Mike Dunnahoo remembers the moment well. It was the day he stepped through the doors of his new dealership and out from a 27-year, sometimes nomadic career in the car business — one that saw him go from the showroom floor to dealer at one of the Top 100 Buick dealerships in the country, to starting over again as a used-car manager and then traveling the country as a wholesaler.
“I walked in the door here on Aug. 6, 1999,” he says. “The timing was right, and I was ready to settle down and quit traveling so much, working auctions.”
“Here” is Star Dodge Chrysler Jeep Ram/Hyundai, which was just a Dodge store when he and Wichita Falls, Texas, dealer Harry Patterson purchased it 18 years ago.
“I think everybody has concerns,” he says when asked if he felt nervous the day he stepped into the dealership. “But as long as you surround yourself with good people — and I’ve always felt successful at doing that — that want my job, that I train them right, that are competent, that everything would take care of itself.”
Dunnahoo and his group are the winners of this year’s American Financial & Automotive Services-sponsored F&I Dealer of the Year award. The honor is based on the group’s F&I performance and the dealer’s success in the business. But Dunnahoo’s accomplishments go well beyond his ability to move the metal.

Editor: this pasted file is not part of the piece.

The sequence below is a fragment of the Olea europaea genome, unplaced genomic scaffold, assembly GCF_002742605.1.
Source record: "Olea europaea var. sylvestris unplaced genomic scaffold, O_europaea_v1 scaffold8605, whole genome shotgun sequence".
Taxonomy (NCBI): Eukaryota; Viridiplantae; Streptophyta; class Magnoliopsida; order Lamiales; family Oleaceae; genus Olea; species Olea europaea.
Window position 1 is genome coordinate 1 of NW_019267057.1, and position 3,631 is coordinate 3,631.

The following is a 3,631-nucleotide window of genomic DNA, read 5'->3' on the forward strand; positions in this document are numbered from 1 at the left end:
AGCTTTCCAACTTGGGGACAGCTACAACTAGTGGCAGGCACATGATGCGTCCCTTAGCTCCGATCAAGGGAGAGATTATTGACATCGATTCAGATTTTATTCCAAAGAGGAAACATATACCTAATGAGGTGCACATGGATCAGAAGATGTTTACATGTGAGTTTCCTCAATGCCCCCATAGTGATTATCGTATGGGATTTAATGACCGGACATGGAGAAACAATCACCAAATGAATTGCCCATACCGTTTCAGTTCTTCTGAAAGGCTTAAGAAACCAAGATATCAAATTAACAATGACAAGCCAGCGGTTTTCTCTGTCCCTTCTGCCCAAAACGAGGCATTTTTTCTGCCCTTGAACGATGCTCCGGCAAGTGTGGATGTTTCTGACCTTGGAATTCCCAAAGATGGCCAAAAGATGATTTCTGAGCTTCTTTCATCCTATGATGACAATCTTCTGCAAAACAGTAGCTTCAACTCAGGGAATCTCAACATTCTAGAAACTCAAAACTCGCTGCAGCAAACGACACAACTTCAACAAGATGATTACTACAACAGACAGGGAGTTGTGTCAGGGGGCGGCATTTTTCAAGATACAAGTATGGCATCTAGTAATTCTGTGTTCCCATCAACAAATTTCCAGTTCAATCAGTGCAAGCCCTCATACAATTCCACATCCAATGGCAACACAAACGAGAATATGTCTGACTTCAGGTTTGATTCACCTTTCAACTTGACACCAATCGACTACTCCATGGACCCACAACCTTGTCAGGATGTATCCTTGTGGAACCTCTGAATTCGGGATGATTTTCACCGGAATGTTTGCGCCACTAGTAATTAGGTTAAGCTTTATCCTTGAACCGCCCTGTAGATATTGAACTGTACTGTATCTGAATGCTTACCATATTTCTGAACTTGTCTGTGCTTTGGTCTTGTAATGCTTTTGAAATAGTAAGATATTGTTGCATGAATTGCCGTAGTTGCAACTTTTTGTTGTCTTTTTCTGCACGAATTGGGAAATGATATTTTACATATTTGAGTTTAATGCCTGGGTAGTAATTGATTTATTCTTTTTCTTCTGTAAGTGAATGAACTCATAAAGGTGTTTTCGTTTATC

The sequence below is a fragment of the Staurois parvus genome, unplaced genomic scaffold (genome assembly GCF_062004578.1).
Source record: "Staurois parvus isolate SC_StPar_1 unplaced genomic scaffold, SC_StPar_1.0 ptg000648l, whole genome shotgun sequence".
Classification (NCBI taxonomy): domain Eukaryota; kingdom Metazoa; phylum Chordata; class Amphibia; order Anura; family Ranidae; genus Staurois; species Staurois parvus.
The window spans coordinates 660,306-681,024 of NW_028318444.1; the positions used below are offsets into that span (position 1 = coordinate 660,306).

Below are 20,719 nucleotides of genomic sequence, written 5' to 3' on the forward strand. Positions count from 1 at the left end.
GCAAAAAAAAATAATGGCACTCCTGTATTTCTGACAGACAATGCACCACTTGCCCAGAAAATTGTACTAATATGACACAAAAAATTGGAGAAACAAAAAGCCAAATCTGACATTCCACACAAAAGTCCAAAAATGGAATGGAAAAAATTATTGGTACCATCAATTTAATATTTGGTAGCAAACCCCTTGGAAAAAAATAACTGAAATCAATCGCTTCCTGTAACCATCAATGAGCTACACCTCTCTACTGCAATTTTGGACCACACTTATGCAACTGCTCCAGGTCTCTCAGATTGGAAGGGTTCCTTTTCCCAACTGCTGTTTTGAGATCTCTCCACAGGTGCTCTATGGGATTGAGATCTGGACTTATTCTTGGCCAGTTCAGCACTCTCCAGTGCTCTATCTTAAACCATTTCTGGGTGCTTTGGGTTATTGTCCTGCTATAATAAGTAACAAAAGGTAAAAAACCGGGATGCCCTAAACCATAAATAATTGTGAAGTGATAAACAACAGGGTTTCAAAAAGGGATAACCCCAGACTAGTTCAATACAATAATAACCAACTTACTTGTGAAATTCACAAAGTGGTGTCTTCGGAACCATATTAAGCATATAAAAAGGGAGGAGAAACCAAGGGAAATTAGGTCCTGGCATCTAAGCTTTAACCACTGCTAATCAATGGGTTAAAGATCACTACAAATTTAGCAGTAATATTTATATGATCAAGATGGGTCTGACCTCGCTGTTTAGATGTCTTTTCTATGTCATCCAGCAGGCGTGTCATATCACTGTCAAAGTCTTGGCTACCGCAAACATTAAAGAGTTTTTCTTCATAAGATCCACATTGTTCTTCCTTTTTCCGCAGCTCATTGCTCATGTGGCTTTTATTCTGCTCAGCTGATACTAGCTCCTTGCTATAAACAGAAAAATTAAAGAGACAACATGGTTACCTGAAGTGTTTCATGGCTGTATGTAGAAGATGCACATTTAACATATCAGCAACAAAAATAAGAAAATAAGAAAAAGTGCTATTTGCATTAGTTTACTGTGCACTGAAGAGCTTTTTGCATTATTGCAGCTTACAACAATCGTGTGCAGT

“Mike has a great reputation in the industry of being an outstanding dealer that always takes care of his customers, and is a huge support to the community,” says Arden Hetland, president of American Financial & Automotive Services. “He also takes care of his employees. We need more dealers like that.”
The Un-Metro Metro Market
Abilene (pop. 121,721) is home to three private colleges and Dyess Air Force Base. It’s about 150 miles west of Fort Worth in the center of a 22-county area commonly referred to as the “Texas Midwest” or “Big Country,” providing Star with a huge radius from which to pull customers.
Dunnahoo remains active in all facets of his business, chiefly stationed in the sales tower but ready to take a turn in the F&I office for a longtime customer.
“It starts at the top with me, Tracy [Gilliam], my general manager, and Jeff [Zinsser], my F&I director — with our integrity. That’s something we’re not willing to negotiate,” Dunnahoo says. “We’re not willing to go into a gray area and manipulate a car deal just to get a car deal. Does it cost me business? Absolutely.”
Dunnahoo started in the business in September 1972 on the lot of Ryan Oldsmobile Mercedes in Fort Worth. A year later he was working for John David Moritz’s Cadillac-Oldsmobile dealership in Arlington before General Motors split the two franchises in 1979.